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Characterisation of surface layers formed on plasma-facing components in controlled fusion devices: Role of heavy ion elastic recoil detection
KTH, School of Electrical Engineering (EES), Fusion Plasma Physics.ORCID iD: 0000-0001-9299-3262
KTH, School of Electrical Engineering (EES), Fusion Plasma Physics.
KTH, School of Electrical Engineering (EES), Fusion Plasma Physics.ORCID iD: 0000-0001-9901-6296
KTH, School of Electrical Engineering (EES), Fusion Plasma Physics.ORCID iD: 0000-0003-1062-8101
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2015 (English)In: Vacuum, ISSN 0042-207X, E-ISSN 1879-2715, Vol. 122, 260-267 p.Article in journal (Refereed) Published
Abstract [en]

Wall components retrieved from the TEXTOR tokamak after tracer experiments with nitrogen-15 and molybdenum hexafluoride (MoF6) injection were studied to determine deposition patterns and, by this, to conclude on material migration. Toroidal limiter tiles made of carbon fibre composites and fine grain graphite were examined using time-of-flight heavy ion elastic recoil detection analysis. Molybdenum deposition patterns indicated migration based on erosion and prompt re-deposition. Nitrogen-15 was trapped together with the deposited molybdenum. Some information on the depth distribution of species in the top 400 nm layer of the limiters was obtained; however surface roughness of the samples strongly limited resolution. In the case of molybdenum, the largest concentration was found in the 100 nm outermost layer, whereas fluorine and nitrogen-15 displayed more irregular profiles. Other species, besides deuterium fuel and carbon-12, were also identified: boron-10 and boron-11 originating from boronisations, carbon-13 from earlier tracer experiments, nitrogen-14 from plasma edge cooling and metals eroded from the Inconel wall.

Place, publisher, year, edition, pages
2015. Vol. 122, 260-267 p.
National Category
Fusion, Plasma and Space Physics
Identifiers
URN: urn:nbn:se:kth:diva-178042DOI: 10.1016/j.vacuum.2015.04.019Scopus ID: 2-s2.0-84945489472OAI: oai:DiVA.org:kth-178042DiVA: diva2:876231
Note

QC 20150203

Available from: 2015-12-03 Created: 2015-12-03 Last updated: 2017-12-01Bibliographically approved
In thesis
1. Material migration in tokamaks: Studies of deposition processes and characterisation of dust particles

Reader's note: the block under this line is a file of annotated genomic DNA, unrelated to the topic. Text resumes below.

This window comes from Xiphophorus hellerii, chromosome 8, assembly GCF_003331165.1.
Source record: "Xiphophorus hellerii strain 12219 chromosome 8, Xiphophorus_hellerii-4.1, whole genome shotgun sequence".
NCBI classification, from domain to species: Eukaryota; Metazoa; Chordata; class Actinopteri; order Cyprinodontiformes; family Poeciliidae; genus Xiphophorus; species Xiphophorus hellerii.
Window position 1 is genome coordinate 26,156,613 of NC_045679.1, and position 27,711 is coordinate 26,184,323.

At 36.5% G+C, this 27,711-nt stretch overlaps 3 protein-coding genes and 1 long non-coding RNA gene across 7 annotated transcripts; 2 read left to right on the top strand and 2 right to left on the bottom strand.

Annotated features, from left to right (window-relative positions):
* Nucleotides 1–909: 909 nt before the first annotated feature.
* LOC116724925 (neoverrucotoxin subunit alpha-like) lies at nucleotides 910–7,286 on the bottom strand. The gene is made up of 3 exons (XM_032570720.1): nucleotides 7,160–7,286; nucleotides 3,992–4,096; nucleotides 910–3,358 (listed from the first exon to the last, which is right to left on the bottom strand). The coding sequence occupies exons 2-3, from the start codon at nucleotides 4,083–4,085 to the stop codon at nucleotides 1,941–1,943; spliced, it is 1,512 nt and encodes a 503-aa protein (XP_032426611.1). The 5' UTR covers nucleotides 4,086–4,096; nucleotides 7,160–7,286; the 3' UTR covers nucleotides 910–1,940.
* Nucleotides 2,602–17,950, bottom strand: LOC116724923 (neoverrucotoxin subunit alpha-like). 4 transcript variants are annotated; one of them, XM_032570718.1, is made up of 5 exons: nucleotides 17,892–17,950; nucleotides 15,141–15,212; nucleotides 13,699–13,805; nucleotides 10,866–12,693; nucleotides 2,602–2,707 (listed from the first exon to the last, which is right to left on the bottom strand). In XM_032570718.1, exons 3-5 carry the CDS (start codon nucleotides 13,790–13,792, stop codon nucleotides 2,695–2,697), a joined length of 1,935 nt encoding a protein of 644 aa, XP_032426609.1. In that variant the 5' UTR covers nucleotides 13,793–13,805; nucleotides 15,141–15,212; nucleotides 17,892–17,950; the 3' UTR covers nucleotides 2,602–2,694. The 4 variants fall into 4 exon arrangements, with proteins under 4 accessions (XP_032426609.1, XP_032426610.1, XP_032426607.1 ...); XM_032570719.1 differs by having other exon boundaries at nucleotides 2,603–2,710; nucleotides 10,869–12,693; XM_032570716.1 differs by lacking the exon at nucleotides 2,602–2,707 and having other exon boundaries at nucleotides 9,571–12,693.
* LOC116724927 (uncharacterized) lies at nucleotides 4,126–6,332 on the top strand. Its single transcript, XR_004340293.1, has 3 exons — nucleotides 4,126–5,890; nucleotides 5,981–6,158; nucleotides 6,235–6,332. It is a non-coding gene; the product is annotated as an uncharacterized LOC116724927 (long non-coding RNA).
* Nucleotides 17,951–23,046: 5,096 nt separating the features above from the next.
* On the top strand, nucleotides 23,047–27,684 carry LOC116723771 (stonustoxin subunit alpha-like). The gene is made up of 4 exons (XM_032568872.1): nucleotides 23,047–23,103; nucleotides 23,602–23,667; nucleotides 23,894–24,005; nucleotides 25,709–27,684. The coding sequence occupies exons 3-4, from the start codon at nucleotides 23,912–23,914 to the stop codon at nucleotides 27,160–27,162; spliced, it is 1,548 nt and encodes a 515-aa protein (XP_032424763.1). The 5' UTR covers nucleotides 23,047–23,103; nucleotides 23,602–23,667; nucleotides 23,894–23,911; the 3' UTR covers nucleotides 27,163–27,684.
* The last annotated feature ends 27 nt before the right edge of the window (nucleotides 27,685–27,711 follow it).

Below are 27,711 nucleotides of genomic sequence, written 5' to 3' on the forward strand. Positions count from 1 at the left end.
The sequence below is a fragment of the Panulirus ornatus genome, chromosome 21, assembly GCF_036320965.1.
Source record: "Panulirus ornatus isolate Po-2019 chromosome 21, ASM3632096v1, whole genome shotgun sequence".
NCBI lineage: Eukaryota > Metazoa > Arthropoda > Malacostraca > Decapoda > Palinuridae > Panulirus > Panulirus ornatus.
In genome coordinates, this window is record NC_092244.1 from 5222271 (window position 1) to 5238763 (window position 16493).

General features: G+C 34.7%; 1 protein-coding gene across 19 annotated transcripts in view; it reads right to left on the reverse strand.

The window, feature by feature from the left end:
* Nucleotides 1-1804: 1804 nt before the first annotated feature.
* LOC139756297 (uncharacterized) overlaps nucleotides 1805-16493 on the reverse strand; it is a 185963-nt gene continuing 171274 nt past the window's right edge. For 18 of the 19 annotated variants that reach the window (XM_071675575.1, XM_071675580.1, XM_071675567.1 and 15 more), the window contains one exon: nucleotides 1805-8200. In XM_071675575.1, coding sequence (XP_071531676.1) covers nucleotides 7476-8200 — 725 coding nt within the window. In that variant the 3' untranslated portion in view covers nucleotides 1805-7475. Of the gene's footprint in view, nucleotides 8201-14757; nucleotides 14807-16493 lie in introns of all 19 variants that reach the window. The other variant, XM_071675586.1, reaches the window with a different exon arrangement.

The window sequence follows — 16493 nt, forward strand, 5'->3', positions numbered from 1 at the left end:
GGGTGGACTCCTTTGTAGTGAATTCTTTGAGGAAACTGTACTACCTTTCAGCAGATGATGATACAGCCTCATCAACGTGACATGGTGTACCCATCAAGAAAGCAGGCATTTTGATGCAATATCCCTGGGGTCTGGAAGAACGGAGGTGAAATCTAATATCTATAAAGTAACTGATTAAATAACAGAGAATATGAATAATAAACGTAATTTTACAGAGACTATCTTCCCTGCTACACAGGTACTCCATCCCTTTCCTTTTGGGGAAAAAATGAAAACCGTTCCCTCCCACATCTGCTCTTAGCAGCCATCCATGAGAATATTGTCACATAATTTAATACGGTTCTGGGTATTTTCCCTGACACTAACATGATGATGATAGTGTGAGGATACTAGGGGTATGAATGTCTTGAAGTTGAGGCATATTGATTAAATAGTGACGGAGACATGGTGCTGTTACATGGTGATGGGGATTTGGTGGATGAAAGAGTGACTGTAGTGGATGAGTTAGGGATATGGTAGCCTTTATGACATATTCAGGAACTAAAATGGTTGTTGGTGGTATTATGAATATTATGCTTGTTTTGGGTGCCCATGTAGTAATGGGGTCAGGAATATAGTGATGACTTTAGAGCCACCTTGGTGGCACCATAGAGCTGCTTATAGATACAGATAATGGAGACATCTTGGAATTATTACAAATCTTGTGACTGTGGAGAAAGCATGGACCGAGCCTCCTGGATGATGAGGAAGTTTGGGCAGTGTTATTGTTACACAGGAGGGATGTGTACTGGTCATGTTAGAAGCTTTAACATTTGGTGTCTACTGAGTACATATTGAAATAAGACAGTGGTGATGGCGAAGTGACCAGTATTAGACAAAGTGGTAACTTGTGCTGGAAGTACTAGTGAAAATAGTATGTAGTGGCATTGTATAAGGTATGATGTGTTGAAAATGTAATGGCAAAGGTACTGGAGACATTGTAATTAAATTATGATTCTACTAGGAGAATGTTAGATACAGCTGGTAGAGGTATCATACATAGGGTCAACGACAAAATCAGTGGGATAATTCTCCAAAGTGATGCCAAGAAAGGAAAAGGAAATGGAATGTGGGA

Open this publication in new window or tab >>Material migration in tokamaks: Studies of deposition processes and characterisation of dust particles
2015 (English)Licentiate thesis, comprehensive summary (Other academic)
Abstract [en]

Thermonuclear fusion may become an attractive future power source. The most promising of all fusion machine concepts is the tokamak. Despite decades of active research, still huge tasks remain before a fusion power plant can go online. One of these important tasks deals with the interaction between the fusion plasma and the reactor wall. This work focuses on how eroded wall materials of different origin and mass are transported in a tokamak device. Element transport can be examined by injection of certain species of unique and predetermined origin, so called tracers. Tracer experiments were conducted at the TEXTOR tokamak before its final shutdown. This offered an unique opportunity for studies of the wall and other internal components: For the first time it was possible to completely dismantle such a machine and analyse every single part of reactor wall, obtaining a detailed pattern of material migration. Main focus of this work is on the high-Z metals tungsten and molybdenum, which were introduced by WF6 and MoF6 injection into the TEXTOR tokamak in several material migration experiments. It is shown that Mo and W migrate in a similar way around the tokamak and that Mo can be used as tracer for W transport. It is further shown how other materials - medium-Z (Ni), low-Z (N-15 and F), fuel species (D) - migrate and get deposited. Finally, the outcome of dust sampling studies is discussed. It is shown that dust appearance and composition depends on origin, formation conditions and that it can originate even from remote systems like the NBI system. Furthermore, metal splashes and droplets have been found, some of them clearly indicating boiling processes.

Place, publisher, year, edition, pages
Stockholm: KTH Royal Institute of Technology, 2015. 80 p.
Series
TRITA-EE, ISSN 1653-5146 ; 2015:102
Keyword
tokamak, fusion, plasma, material migration, particle transport, TEXTOR, PWI, plasma-wall interaction, plasma facing components, PFC, PFM, plasma facing materials, ALT limiter, MoF6, tracer experiment, molybdenum hexafluoride, future energy source, fuel retention, deuterium retention
National Category
Fusion, Plasma and Space Physics
Identifiers
urn:nbn:se:kth:diva-178026 (URN)978-91-7595-766-1 (ISBN)
Presentation
2015-12-15, Seminarierummet på plan 3, Teknikringen 31, KTH, Stockholm, 10:15 (English)
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Note

QC 20151203

Available from: 2015-12-03 Created: 2015-12-02 Last updated: 2016-10-26Bibliographically approved

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Ström, PetterRubel, MarekWeckmann, Armin

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